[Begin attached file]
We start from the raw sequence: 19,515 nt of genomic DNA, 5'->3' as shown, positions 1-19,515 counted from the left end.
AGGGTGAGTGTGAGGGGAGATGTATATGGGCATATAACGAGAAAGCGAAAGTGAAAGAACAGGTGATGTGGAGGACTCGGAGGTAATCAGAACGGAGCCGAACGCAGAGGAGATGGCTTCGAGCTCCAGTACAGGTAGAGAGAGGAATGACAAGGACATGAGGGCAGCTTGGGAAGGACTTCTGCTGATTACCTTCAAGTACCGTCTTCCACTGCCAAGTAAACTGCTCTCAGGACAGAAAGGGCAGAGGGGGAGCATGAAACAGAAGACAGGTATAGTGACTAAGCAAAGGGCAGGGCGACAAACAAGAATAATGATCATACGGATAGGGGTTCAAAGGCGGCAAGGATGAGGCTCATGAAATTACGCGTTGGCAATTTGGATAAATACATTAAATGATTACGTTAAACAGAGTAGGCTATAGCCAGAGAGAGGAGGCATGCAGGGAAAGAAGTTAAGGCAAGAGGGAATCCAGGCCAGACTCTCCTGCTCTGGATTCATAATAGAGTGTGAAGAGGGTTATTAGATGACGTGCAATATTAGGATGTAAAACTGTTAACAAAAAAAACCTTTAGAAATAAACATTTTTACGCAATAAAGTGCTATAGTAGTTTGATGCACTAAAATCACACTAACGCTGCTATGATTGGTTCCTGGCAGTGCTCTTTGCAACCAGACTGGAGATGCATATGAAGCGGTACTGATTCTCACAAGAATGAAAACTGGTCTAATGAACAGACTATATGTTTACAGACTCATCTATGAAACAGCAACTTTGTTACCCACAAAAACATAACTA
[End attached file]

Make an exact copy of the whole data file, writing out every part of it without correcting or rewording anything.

We start from the raw sequence: 19,515 nt of genomic DNA, 5'->3' as shown, positions 1-19,515 counted from the left end.
AGGGTGAGTGTGAGGGGAGATGTATATGGGCATATAACGAGAAAGCGAAAGTGAAAGAACAGGTGATGTGGAGGACTCGGAGGTAATCAGAACGGAGCCGAACGCAGAGGAGATGGCTTCGAGCTCCAGTACAGGTAGAGAGAGGAATGACAAGGACATGAGGGCAGCTTGGGAAGGACTTCTGCTGATTACCTTCAAGTACCGTCTTCCACTGCCAAGTAAACTGCTCTCAGGACAGAAAGGGCAGAGGGGGAGCATGAAACAGAAGACAGGTATAGTGACTAAGCAAAGGGCAGGGCGACAAACAAGAATAATGATCATACGGATAGGGGTTCAAAGGCGGCAAGGATGAGGCTCATGAAATTACGCGTTGGCAATTTGGATAAATACATTAAATGATTACGTTAAACAGAGTAGGCTATAGCCAGAGAGAGGAGGCATGCAGGGAAAGAAGTTAAGGCAAGAGGGAATCCAGGCCAGACTCTCCTGCTCTGGATTCATAATAGAGTGTGAAGAGGGTTATTAGATGACGTGCAATATTAGGATGTAAAACTGTTAACAAAAAAAACCTTTAGAAATAAACATTTTTACGCAATAAAGTGCTATAGTAGTTTGATGCACTAAAATCACACTAACGCTGCTATGATTGGTTCCTGGCAGTGCTCTTTGCAACCAGACTGGAGATGCATATGAAGCGGTACTGATTCTCACAAGAATGAAAACTGGTCTAATGAACAGACTATATGTTTACAGACTCATCTATGAAACAGCAACTTTGTTACCCACAAAAACATAACTA